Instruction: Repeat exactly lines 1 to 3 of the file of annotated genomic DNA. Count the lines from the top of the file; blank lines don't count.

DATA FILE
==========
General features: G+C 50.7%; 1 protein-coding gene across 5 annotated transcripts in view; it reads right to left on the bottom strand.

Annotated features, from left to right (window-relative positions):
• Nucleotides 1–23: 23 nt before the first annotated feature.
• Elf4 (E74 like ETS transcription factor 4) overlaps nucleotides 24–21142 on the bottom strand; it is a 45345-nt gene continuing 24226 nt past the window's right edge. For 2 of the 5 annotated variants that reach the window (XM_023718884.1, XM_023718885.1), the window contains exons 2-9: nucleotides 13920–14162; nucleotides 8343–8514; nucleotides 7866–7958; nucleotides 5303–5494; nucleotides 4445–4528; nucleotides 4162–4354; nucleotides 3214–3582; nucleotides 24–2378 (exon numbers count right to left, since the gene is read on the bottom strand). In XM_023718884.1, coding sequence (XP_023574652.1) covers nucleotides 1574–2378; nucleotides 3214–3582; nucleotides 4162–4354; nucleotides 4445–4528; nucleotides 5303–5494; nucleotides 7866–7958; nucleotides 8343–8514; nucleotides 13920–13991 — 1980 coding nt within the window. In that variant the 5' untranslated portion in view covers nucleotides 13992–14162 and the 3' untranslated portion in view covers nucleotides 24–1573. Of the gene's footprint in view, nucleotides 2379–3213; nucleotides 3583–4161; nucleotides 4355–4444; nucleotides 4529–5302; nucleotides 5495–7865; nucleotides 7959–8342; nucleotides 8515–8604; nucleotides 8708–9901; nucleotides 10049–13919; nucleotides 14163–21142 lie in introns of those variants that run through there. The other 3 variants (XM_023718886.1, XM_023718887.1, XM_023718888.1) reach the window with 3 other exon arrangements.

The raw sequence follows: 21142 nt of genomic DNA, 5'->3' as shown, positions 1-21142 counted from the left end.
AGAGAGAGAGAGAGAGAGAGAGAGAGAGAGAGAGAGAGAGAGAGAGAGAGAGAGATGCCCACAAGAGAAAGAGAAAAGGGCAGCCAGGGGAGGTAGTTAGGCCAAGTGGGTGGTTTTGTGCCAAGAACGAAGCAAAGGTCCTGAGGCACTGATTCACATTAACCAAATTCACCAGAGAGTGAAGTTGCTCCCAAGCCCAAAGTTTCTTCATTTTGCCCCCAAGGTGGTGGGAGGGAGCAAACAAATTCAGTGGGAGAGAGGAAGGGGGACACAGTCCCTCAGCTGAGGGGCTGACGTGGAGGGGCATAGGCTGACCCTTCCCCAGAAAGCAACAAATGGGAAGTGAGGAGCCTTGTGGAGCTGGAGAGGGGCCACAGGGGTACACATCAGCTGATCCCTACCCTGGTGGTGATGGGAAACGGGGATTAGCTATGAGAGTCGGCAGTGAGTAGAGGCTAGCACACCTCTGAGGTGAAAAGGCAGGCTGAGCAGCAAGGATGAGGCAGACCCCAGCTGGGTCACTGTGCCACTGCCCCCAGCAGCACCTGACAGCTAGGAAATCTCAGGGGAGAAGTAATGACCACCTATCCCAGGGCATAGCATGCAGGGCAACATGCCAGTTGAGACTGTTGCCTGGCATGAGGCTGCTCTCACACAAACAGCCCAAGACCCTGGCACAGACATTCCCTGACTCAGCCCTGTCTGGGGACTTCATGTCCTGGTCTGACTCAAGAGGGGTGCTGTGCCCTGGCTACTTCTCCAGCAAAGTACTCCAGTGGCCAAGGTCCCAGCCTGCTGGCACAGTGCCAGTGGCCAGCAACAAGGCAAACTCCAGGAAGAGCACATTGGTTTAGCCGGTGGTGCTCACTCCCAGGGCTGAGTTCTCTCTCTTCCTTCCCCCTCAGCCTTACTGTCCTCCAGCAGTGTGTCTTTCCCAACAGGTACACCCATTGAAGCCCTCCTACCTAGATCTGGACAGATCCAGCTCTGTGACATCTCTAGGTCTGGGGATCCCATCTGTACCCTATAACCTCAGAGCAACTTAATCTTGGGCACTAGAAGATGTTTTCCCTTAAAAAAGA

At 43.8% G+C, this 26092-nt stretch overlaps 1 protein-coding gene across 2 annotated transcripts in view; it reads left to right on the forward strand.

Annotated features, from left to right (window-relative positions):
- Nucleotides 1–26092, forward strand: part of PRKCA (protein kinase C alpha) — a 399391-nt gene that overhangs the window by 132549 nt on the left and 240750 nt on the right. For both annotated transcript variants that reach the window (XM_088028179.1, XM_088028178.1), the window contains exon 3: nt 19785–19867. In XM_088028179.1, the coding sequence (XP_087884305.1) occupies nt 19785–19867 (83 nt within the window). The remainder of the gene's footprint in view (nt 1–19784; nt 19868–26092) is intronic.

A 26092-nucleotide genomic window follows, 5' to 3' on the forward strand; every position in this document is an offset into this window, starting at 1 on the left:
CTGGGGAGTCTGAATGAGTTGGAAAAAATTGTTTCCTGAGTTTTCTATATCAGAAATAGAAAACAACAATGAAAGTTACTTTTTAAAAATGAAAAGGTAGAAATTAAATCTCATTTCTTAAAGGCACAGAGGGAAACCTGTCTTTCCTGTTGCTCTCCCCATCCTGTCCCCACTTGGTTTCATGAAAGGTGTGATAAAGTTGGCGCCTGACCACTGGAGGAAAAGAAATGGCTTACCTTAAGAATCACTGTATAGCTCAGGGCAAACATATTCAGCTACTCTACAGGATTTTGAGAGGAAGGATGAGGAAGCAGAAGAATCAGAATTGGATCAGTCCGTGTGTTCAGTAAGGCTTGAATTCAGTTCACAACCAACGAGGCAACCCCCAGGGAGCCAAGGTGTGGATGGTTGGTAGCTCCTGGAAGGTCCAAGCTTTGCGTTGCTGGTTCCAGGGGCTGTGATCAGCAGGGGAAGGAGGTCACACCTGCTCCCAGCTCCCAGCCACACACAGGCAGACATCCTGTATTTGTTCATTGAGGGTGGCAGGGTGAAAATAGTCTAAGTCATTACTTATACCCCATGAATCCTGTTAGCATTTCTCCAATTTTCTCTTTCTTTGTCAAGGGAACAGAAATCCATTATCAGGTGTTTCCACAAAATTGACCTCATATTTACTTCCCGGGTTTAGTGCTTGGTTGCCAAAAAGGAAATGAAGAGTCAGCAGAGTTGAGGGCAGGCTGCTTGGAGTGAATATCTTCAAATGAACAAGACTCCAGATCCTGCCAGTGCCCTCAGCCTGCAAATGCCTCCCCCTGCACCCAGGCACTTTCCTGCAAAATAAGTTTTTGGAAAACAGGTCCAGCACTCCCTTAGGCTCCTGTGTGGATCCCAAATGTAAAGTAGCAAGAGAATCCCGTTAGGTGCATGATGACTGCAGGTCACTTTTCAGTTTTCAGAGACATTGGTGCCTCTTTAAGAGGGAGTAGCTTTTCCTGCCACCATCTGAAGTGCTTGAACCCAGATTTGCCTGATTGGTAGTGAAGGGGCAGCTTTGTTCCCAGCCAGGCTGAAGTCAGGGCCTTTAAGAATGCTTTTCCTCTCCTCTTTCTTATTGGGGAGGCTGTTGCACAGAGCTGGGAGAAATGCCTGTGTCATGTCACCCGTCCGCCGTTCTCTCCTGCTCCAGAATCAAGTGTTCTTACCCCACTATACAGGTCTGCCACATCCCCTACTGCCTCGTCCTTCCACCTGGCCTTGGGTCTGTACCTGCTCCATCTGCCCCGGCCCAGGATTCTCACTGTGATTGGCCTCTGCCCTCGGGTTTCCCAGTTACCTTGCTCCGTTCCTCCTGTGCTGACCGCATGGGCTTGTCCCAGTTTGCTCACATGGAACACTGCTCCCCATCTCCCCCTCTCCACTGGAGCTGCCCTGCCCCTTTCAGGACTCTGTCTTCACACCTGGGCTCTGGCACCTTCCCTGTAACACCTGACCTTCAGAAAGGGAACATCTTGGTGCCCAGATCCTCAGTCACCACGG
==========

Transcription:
General features: G+C 50.7%; 1 protein-coding gene across 5 annotated transcripts in view; it reads right to left on the bottom strand.

Annotated features, from left to right (window-relative positions):
• Nucleotides 1–23: 23 nt before the first annotated feature.